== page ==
Friday, September 5, 2014

A reflection on priestly life -- part 11

Letter to Ann T. Clerikuhl continued.  (This section is remarkably confusing and much of it is fine print that can be glossed over.)
When I was first a pastor, the principal of the school, a formidable woman strode up the side aisle of the church where she found me reading my breviary. She glared at me saying. “There is no heat in the school!” 
To which I responded, “In all my years of seminar, I took not one course in boiler maintenance.”  I then put down my breviary, got up, went to the basement, started randomly pushing buttons, and, voila! The heat kicked on. 
What is the job of the priest? In brief, whatever you want it to be at the moment.  One of the questions most frequently asked of me, “Where is the bathroom?” The next statement is usually, “there is no toilet paper in the bathroom.”  I remember a call at 10:30 PM one night, the caller asking if perhaps her purse had been found in the parish hall after bingo. The answer was “No, not to my knowledge.” 
“Father could you down to the hall and look?” 
Again, good priest guilt kicks in. You may think, “How hard was that?” You have 2.3 children who are always losing things. It makes you crazy. I have a thousand children. I could sit by the phone all night waiting for interesting phone calls.
When I first came to this parish, the drunken stalker of a long dead pastor called a few times a night demanding to know his current telephone number. The good priest sleeps next to his phone, so that he can rush to the hospital in the middle of the night. I must admit that by this standard I am not a very good priest.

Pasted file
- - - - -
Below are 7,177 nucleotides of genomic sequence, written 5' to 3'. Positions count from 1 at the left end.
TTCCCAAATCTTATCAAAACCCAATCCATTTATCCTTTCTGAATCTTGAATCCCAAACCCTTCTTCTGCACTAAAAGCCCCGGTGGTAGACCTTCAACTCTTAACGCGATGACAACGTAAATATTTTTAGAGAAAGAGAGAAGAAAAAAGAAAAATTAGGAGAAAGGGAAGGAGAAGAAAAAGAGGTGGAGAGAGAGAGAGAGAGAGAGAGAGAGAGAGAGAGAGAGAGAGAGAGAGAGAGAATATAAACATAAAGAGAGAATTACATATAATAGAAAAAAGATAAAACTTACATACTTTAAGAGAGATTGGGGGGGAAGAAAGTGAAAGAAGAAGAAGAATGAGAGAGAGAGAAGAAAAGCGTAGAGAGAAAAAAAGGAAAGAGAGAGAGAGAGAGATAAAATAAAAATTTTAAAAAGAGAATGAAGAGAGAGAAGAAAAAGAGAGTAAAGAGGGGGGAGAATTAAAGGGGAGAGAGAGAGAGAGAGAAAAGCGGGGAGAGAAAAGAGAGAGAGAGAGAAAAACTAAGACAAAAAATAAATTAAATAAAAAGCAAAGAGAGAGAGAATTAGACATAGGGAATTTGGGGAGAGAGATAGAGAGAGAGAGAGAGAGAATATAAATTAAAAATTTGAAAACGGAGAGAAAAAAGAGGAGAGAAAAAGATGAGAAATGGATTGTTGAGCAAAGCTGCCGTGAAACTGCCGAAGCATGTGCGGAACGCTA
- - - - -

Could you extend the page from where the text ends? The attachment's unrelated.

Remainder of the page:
We have this image of the radically available priest waiting by the phone and coming to the death bed for the last minute conversion. This happens. I have actually done this a number of times. The number of drunks calling the rectory in the middle of the night is far greater than the repentant sinner at death’s door and after a while Father gets pretty tired. The life of the priest, as portrayed by popular culture and imagined by those who don’t actually know priests, is not a life that can be lived for a very long time.  So what are the duties of the priest?  They are very well spelled out in canon law beginning with canon 273. You can skip the fine print if you want to, but I thought it might be interesting. (You can find them in their entirety in the Code of Canon Law available on the web, and a real page turner.) 
Can. 275-2. Clerics are to acknowledge and promote the mission which the laity, each for his or her part, exercise in the Church and in the world.
Can. 276-1. In leading their lives, clerics are bound in a special way to pursue holiness since, having been consecrated to God by a new title in the reception of orders, they are dispensers of the mysteries of God in the service of His people…..they are to nourish their spiritual life from the two-fold table of sacred scripture and the Eucharist; therefore, priests are earnestly invited to offer the Eucharistic sacrifice daily and deacons to participate in its offering daily;  (they) are obliged to carry out the liturgy of the hours daily. They are equally bound to make time for spiritual retreats. They are urged to engage in mental prayer regularly, to approach the sacrament of penance frequently, to honor the Virgin Mother of God with particular veneration, and to use other common and particular means of sanctification.
 Can. 277-1. Clerics… are bound to celibacy.
Can. 279-1. Clerics are to pursue sacred studies and to attend pastoral lectures, theological meetings, and conferences.
Can. 281-1. Since clerics dedicate themselves to ecclesiastical ministry, they deserve remuneration… by which they can provide for the necessities of their life. 
And here are some the duties of pastors: